On the 5th of November, sparks went flying in Dhaka, Bangladesh. While it wasn’t to commemorate Guy Fawkes, in the end, the incidents did end up striking a blow at powerful, wayward institutions.
By now, you’ve surely heard of the assault on a renowned photographer and his two nieces by hooligans who turned out to be from the ranks of the Bangladesh Chatra League (BCL). When social-media outroar culminated in a protest at the Shaheed Minar, BCL men came out in droves to harass and intimidate the protesters. Obscenity was used online and offline in a desperate and cliched attempt to attack the character of the two female victims (i.e. nieces). The perpetrators were later identified and expelled from the university. But whether BCL ousted them or not, remains unclear.
Drawing from a pool of hungry and blindly-loyal young men, political institutions in campuses have started to rival their hosts. Student wings of political parties have claimed halls, exploited students, engaged in extortion and other minor crimes for decades. Especially when their mother-organizations are in power – these wings think it their lawful right to profit from their respective campuses. For some years now, BCL’s ‘mischief’ has overflowed campuses. Not two months back, ten cadres of BCL assaulted Abdullah Al Noman, a Banglanews24.com correspondent. Last year, one journalist of Amar Desh was attacked. And these are only incidents that made the news! Largely under the radar, men from the organisation have been implicated in muggings around DU campus. Tyranny over the Weak is tacitly accepted. The problem only arises when such bully organisations pick the wrong prey. And by the looks of it, Beg and his two nieces certainly hadn’t appeared to pose any threat to BCL-blessed men.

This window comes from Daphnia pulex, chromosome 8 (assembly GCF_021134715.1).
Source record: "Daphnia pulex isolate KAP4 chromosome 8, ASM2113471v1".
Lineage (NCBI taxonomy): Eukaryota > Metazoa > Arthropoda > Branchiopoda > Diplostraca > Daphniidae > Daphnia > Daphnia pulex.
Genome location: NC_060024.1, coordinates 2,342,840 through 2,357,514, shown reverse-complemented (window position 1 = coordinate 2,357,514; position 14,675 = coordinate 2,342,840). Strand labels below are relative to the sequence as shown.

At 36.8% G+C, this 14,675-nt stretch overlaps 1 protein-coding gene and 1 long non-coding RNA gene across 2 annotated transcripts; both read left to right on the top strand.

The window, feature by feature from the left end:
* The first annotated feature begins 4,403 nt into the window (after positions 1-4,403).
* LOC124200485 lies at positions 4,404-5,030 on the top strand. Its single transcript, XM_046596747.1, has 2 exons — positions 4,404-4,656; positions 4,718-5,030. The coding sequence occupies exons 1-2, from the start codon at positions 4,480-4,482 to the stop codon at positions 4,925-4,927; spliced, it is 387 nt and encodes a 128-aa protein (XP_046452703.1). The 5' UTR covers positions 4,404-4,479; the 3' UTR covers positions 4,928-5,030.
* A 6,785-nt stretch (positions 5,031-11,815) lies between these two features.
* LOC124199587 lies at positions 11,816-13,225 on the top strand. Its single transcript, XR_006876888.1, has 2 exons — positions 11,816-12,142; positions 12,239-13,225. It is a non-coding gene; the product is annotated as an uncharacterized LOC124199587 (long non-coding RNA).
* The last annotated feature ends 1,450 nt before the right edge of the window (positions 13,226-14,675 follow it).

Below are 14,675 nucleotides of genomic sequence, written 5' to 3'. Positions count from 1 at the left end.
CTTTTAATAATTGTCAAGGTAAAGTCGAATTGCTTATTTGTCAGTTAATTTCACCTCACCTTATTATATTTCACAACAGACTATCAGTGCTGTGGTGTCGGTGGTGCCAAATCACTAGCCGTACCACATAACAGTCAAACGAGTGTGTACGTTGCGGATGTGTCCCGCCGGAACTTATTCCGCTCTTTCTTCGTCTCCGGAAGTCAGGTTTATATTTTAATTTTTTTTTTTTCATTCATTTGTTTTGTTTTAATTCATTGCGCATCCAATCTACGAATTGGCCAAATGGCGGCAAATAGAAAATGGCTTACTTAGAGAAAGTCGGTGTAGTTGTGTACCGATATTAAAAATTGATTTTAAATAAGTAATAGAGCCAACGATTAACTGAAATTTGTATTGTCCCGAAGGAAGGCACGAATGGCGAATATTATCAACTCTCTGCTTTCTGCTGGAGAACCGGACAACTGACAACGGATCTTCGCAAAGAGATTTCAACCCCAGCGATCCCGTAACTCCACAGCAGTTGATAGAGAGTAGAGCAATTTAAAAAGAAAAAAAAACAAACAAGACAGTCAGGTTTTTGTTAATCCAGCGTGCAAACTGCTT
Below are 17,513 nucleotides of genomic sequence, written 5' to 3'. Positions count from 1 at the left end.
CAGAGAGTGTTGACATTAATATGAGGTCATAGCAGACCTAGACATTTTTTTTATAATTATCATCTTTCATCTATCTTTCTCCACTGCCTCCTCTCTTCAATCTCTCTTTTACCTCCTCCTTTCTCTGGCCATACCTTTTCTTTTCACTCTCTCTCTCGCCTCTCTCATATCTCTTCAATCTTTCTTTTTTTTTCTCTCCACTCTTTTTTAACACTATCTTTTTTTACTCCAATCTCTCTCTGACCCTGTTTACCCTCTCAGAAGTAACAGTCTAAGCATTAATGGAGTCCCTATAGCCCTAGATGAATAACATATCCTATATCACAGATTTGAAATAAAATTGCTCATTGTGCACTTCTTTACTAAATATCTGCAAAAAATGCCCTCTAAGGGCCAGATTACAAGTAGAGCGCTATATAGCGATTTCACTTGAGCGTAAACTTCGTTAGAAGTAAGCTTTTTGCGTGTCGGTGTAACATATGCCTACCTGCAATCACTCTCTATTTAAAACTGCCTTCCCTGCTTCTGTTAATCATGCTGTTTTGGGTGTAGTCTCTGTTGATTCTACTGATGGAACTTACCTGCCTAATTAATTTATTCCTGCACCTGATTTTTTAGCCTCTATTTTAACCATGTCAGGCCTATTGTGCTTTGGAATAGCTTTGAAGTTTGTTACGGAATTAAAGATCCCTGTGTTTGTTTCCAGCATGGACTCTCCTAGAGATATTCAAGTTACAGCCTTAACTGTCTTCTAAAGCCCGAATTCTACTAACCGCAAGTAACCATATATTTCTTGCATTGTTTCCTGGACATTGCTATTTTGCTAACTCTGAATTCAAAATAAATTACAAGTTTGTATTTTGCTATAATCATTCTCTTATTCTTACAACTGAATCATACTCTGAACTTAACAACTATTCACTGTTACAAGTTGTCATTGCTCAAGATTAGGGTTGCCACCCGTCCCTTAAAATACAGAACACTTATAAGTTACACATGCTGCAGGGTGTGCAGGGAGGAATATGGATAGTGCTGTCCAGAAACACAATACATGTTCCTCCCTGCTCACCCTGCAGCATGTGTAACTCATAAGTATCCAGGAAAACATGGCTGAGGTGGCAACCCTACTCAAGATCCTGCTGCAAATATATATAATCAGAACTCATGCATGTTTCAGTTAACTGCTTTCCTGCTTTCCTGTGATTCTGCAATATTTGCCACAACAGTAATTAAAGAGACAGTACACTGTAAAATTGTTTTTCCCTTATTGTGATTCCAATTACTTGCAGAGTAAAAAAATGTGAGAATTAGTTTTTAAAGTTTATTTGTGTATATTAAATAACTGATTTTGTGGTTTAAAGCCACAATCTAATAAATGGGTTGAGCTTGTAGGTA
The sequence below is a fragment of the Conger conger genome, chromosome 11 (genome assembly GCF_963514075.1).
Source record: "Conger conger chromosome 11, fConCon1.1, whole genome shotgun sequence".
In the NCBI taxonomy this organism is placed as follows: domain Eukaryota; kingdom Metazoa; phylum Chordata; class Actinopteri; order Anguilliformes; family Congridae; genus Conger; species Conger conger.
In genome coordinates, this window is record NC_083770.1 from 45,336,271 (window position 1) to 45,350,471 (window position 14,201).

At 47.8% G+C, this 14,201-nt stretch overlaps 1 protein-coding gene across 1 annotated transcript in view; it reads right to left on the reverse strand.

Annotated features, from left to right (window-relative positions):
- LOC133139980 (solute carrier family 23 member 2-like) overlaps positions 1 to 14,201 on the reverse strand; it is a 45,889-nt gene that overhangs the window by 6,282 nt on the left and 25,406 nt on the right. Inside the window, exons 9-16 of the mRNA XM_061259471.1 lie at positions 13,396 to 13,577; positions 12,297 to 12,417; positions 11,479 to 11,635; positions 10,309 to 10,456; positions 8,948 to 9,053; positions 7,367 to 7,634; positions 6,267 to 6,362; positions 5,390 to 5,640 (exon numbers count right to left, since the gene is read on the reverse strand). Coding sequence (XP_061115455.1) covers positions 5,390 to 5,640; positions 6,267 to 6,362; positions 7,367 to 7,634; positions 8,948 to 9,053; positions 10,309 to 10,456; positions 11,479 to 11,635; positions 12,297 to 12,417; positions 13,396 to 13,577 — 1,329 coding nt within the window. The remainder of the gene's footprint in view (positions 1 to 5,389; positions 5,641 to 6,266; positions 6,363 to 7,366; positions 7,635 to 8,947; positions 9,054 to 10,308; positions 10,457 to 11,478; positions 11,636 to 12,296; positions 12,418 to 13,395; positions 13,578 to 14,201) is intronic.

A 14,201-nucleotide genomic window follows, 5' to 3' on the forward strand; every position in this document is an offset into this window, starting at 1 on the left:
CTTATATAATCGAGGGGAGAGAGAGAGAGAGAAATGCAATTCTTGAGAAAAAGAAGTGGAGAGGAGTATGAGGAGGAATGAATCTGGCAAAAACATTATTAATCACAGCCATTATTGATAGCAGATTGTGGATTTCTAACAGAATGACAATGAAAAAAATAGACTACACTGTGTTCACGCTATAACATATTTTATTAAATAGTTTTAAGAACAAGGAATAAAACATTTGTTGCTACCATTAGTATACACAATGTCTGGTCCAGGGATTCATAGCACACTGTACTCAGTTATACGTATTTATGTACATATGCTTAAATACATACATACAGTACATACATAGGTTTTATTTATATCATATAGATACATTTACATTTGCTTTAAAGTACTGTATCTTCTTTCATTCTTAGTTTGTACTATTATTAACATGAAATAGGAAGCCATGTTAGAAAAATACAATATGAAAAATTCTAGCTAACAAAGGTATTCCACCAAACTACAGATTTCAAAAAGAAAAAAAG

What these bullies failed to recognise (possibly due to missing classes) was that the Bangladeshi power-structure has been undergoing significant changes over the past decades. Alongside nephews of MPs and sons of ministers – businesses and corporations, media professionals, civil society members, social influencers and activists and online celebrities have started wielding power too. It is a different kind of power that cannot be met with invectives or sticks. Sometimes it can’t even be intimidated. That is precisely why BCL has been forced to express regret after each of these incidents. And BCL’s (or that of JCD, JCS, ICS) failure to understand these changes – is contributing to its reduced relevance and importance as a political institution.